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Logo of abcdArquivos Brasileiros de Cirurgia Digestiva : ABCD = Brazilian Archives of Digestive Surgery
 
Arq Bras Cir Dig. 2017 Apr-Jun; 30(2): 161.
PMCID: PMC5543799

NEISSERIA SUBFLAVA PERITONITIS: CASE REPORT

PERITONITE POR NEISSERIA SUBFLAVA: RELATO DE CASO

INTRODUCTION

Peritonitis is a common and serious complication of continuous ambulatory peritoneal dialysis (CAPD) 1 , and peritonitis is still the major leading cause of death in around 16% of patients receiving it in continuous ambulatory peritoneal dialysis 1 . Its usual etiological agent in peritonitis is a gram-positive coccus, while Neisseria subflava rarely causes peritonitis.

CASE REPORT

A 74-year-old man who had had uremia since 2010 and was receiving maintenance CAPD was admitted because of fever, nausea, vomiting, diffuse abdominal pain, and opaque dialysis effluent one day prior to admission. On admission, no rebound tenderness was observed. His serum white blood cell count was 7.000/µl and serum creatinine level was 14.49 mg/dl. Abdominal plain radiography showed no evidence of ileus or bowel obstruction. N. subflava from dialysate was identified on matrix-assisted laser desorption ionization-time of flight mass spectrometry (bioMerieux, Hazlewood, Mo.). A susceptibility test for N. subflava was performed by using the bioMérieux VITEK 2 system (bioMerieux, VITEK 2 system, Hazlewood, Mo.). The minimum inhibitory concentration of ceftriaxone was 0.094 µg/ml by Etest (AB Biodisk, Sweden). His blood cultures returned negative results for any pathogens. The patient experienced a brief improvement in symptoms, followed by symptom recurrence. Subsequent evaluation of the effluent showed a persistent elevation of the white blood cell count from 6624/µl to 1890/µl in three days. His condition was compatible with refractory peritonitis according to the recommendations by the International Society Peritoneal Dialysis Peritonitis (ISPD) 1 . The peritoneal dialysis catheter was removed on admission day 7. Thereafter, he received hemodialysis three times per week. Intravenous ceftiaxone at 2000 mg daily was prescribed for 21 days. He was discharged on admission day 22 with a stable clinical condition.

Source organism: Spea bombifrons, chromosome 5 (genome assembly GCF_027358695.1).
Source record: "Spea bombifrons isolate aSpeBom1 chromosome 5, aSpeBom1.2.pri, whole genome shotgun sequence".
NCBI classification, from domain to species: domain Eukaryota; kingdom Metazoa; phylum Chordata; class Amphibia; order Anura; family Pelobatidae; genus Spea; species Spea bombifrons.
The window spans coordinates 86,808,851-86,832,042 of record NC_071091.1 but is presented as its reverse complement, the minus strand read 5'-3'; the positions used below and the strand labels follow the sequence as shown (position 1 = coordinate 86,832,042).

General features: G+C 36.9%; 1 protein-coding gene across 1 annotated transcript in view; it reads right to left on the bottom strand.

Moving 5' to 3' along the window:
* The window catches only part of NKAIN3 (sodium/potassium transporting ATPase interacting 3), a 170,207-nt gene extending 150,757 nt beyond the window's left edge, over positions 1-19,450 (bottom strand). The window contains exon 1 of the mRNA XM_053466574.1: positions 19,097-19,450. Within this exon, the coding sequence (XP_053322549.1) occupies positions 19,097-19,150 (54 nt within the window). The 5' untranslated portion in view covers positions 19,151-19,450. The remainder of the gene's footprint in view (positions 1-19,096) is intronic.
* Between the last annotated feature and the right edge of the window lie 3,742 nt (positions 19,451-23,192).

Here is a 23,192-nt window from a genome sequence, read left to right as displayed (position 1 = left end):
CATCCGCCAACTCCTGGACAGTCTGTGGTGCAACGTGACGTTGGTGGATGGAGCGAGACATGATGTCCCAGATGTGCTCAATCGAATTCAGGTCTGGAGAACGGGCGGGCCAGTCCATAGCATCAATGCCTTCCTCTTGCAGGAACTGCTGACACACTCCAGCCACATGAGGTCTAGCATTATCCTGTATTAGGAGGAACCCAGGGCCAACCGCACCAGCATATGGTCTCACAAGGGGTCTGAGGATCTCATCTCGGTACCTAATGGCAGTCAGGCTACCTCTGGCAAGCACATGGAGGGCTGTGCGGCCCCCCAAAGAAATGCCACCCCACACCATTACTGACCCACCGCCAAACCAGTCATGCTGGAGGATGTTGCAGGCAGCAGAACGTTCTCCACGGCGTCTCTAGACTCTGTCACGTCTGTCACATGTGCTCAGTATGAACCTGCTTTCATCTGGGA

DISCUSSION

We disclose three important issues on CAPD-associated N. subflava peritonitis. First is the timing for the removal of the peritoneal dialysis catheter and reinsertion of a new catheter. The ISPD recommends at least five days after appropriate antibiotics and failure of cleaning the CAPD effluent (1C) 1 , and a minimum interval of 2-3 weeks between catheter removal and reinsertion of a new catheter 1 . The second is the administration duration of effective antibiotics. The ISPD recommends that non-Pseudomonas gram-negative peritonitis be treated with effective antibiotics for at least three weeks (2C) 1 , in contrast to two weeks as recommended by the Infectious Diseases Society of America 2 . The third is the source of infection. The present case might be due to touch contamination, exit-site infection, or possibly a dental source from periodontal disease or an oropharyngeal source 3 , 4 . Considering the occurrence of CAPD-associated peritonitis, the patient’s aseptic technique and home circumstances should be reviewed. In addition, potential problems were identified in the patient’s hand-washing technique and lack of face mask use. Although N. subflava peritonitis is rarely reported, we emphasize that compliance for the aseptic technique and standard procedure is critical in CAPD patient care.

Footnotes

Financial source:Partially supported by a grant from the Changhua Christian Hospital (grant 105-CCH-IPR-001)

REFERENCES

1. Li PK, Szeto CC, Piraino B, de Arteaga J, Fan S, Figueiredo AE, Fish DN, Goffin E, Kim YL, Salzer W, Struijk DG, Teitelbaum I, Johnson DW. ISPD Peritonitis Recommendations 2016 Update on Prevention and Treatment. Perit Dial Int. 2016;36(5):481–508. [PubMed]
2. Mermel LA, Allon M, Bouza E, Craven DE, Flynn P, O'Grady NP, Raad II, Rijnders BJ, Sherertz RJ, Warren DK. Clinical practice guidelines for the diagnosis and management of intravascular catheter-related infection 2009 Update by the Infectious Diseases Society of America. Clin Infect Dis. 2009;49(1):1–45. [PMC free article] [PubMed]
3. Liu G, Tang CM, Exley RM. Non-pathogenic Neisseria members of an abundant, multi-habitat, diverse genus. Microbiology. 2015;161(7):1297–1312. [PubMed]
4. Warinner C, Rodrigues JF, Vyas R, Trachsel C, Shved N, Grossmann J, Radini A, Hancock Y, Tito RY, Fiddyment S, Speller C, Hendy J, Charlton S, Luder HU, Salazar-García DC, Eppler E, Seiler R, Hansen LH, Castruita JA, Barkow-Oesterreicher S, Teoh KY, Kelstrup CD, Olsen JV, Nanni P, Kawai T, Willerslev E, von Mering C, Lewis CM, Jr, Collins MJ, Gilbert MT, Rühli F, Cappellini E. Pathogens and host immunity in the ancient human oral cavity. Nature genetics. 2014;46(4):336–344. [PMC free article] [PubMed]

Articles from Arquivos Brasileiros de Cirurgia Digestiva : ABCD are provided here courtesy of Colégio Brasileiro de Cirurgia Digestiva